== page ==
You might be asking how the other guy, Lopez Obrador, would have handled the same intractable situation.

Well, and we are speculating here, he might have legalized the drugs and pulled the rug out from under the murderers by taking the risk and, hence, the profit, out of moving the stuff north the border.

Calderon’s predecessor, Vicente Fox, actually did this and had to backtrack in approximately two days time when our last president, Little Bush, told him to do so.

In left-wing fantasy land, we tell ourselves Lopez Obrador, had he been elected, would have legalized the stuff and then held fast.

Because that would have been right.

Mexico has, for too long, paid not only the price of America’s drug habit, but that of its policies, which entail the imposition of prohibitions confected by a moral few on everybody else.

Here in California, over the last year or so, we saw a burgeoning of retail pharmacies made possible by the state’s medical marijuana law, the Obama administration’s announcement that it would not persecute such enterprises, and local authorities’ slowness to respond.

Street life got cleaner. Supply went local, became plentiful and cheaper. The market saw some interesting permutations as people who would have indulged, but had no interest in plumbing dangerous corners for their stash, suddenly could do so in safety.

Now they’re rolling it back into the hands of criminals and those daring enough to do business with them.

The Obama administration, transformative in no way any of us who supported the candidate might have hoped, is falling into the familiar patterns of governance, sticking its federal nose into state affairs or resorting to military tribunals first prescribed by the most rancid and reactionary elements of our political class.

Wars. Drug wars. Oil wars. War wars.

More wars, the death of poetry, and a silencing of the lambs.

Wednesday, March 30, 2011

Update from the Kingdom of Wisconsin

The new Republican majority in Wisconsin must have that state's citizens feeling God-like.

What else when a simple legislative election elevated their status to that of aristocrats empowered by divine right?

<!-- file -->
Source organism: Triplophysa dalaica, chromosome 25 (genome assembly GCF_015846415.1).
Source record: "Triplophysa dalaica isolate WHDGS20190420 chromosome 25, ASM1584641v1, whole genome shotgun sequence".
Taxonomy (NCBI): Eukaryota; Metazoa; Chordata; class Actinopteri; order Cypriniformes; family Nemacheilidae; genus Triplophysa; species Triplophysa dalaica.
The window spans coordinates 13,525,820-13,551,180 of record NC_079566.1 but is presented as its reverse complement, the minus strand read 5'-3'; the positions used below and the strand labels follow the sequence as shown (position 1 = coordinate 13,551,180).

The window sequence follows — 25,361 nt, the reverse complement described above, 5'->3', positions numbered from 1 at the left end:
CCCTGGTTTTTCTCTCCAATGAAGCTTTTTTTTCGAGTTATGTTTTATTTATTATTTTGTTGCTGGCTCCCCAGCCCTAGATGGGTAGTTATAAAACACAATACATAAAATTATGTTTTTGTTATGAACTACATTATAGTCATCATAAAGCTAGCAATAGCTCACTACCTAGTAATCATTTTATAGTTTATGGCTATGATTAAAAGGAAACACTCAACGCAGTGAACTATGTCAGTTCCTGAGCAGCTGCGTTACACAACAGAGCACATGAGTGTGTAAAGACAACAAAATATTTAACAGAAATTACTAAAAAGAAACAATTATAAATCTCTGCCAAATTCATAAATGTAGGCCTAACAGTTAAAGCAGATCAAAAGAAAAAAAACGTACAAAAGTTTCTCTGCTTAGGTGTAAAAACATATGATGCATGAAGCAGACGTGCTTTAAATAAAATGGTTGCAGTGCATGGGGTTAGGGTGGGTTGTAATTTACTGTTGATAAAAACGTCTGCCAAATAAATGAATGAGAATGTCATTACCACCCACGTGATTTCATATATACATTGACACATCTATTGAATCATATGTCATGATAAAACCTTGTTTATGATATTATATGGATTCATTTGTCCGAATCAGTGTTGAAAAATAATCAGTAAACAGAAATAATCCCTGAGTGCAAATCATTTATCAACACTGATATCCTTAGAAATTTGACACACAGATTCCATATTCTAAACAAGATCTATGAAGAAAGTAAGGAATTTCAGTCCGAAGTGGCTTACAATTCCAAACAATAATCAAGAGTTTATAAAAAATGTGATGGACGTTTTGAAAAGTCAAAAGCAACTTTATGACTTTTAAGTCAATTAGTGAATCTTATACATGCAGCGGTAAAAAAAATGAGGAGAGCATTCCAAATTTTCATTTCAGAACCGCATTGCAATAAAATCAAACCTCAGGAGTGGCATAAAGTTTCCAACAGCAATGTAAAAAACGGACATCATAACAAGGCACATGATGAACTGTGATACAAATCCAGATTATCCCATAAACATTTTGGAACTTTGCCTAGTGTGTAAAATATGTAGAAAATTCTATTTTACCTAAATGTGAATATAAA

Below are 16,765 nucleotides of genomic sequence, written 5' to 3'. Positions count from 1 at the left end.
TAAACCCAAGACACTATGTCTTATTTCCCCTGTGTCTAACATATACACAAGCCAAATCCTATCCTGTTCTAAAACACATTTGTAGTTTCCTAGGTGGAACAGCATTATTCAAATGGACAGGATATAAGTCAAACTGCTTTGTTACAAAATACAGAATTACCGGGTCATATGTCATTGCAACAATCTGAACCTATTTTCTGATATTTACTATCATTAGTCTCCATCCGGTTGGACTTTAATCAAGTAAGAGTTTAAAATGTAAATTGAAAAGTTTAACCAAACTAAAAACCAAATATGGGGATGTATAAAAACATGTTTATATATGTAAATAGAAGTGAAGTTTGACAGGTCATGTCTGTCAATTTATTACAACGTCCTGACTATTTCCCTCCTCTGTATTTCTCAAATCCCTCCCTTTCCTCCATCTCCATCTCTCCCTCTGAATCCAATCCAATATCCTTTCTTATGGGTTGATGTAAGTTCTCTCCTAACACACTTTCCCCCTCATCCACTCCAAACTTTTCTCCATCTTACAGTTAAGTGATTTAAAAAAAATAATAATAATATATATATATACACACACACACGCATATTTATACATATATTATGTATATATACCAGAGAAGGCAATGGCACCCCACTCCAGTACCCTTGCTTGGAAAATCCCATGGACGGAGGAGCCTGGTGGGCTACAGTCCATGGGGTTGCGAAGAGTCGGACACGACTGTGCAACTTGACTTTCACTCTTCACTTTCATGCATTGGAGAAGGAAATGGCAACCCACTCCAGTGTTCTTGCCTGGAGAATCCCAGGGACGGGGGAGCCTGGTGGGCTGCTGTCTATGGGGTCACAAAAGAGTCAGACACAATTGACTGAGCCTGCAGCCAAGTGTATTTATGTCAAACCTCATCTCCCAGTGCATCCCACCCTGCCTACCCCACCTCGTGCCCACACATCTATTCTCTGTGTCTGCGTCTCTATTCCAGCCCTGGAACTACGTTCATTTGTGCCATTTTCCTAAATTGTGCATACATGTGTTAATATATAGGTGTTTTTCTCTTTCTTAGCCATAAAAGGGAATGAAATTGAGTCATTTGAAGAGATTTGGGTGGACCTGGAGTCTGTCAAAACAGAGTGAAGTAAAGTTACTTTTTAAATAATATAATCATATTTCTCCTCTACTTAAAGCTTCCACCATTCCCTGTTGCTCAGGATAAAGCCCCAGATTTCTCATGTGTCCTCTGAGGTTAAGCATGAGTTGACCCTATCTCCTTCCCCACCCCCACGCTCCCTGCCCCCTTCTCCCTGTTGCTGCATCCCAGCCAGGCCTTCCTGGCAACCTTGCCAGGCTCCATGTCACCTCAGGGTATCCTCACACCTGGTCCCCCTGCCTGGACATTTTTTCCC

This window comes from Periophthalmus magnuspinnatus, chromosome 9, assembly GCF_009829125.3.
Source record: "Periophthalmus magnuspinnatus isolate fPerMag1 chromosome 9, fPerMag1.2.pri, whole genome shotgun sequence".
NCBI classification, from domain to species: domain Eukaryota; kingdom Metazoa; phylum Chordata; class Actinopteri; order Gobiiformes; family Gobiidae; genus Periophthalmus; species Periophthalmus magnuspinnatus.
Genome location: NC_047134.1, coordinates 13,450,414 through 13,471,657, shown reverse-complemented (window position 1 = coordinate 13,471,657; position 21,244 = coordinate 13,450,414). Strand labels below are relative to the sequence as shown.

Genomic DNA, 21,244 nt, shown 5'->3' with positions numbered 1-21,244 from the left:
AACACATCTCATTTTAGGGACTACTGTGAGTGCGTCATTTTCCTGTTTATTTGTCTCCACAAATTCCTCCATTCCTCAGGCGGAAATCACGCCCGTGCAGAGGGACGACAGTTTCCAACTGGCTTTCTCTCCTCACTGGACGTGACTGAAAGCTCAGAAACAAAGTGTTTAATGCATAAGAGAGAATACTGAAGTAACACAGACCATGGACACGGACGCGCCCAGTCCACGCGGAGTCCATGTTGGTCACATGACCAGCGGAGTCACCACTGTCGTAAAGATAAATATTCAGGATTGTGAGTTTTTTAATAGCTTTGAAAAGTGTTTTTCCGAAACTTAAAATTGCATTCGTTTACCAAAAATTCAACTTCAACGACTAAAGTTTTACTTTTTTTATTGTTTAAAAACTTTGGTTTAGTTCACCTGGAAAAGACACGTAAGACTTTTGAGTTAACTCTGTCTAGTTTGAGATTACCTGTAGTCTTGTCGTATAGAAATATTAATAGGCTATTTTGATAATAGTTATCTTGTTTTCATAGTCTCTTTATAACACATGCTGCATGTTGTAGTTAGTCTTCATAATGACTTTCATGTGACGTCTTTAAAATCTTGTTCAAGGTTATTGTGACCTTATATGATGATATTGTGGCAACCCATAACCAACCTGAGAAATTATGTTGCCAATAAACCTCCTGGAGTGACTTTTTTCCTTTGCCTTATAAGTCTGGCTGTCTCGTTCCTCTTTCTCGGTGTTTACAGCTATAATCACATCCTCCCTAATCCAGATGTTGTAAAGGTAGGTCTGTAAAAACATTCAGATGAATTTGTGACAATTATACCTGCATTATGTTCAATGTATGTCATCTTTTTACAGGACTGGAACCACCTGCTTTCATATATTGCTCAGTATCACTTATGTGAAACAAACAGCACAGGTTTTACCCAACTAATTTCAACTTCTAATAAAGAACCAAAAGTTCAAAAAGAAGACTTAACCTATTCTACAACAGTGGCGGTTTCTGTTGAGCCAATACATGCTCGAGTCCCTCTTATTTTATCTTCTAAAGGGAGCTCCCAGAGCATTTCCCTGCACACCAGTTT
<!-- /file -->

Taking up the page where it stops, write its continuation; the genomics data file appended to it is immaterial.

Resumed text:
We all know the Badger GOPers didn't need a quorum to shove a bill through a Senate in which they were the only party present.

Now, "The Washington Post" reports, they don't have to listen to Wisconsin judges enjoining their pet law to destroy unions from implementation.

By way of background, Judge Maryann Sumi ordered the secretary of state not to publish the law while she sorted out the whole sordid business of its run through half a one-party legislature.

In the democratic world, that means the plaintiffs' claims have merit and all bets are off while the courts consider the matter.

Happens every day.

But in Wisconsin they have Tea Party kingdom, which is anti-government, and means they just seek out another Tea Partier, say, "the legislative reference bureau," have them publish the law, and call it even-Steven: "Your legally appointed/elected judge, our bureaucrat."

Same thing, see?

Judge Sumi tried to make it "crystal clear" she wanted the law iced until the courts have checked out the smelly sausage for themselves.

But the top-down chamber run by Assembly Speaker Jeff Fitzgerald is subject to no checks and/or balances. He said Sumi's ruling, and we quote, "flies in the face of the separation of powers between the three branches of government."

It's not surprising Fitzgerald's got an alternative take that empowers his branch of lawmakers over the one conceived to review what they legislate.

He went on to say, "It's disappointing that a Dane County judge wants to keep interjecting herself into the legislative process with no regard to the state constitution," by which we can assume he thinks the state constitution does not provide for judicial review when affected citizens request it.

If you're wondering whether Fitzgerald's nuts, stop. And bear in mind his brother is the Senate Majority leader; also much put-out by a judge mucking up the majestic legislative process over which the twin-headed ignoramus presides.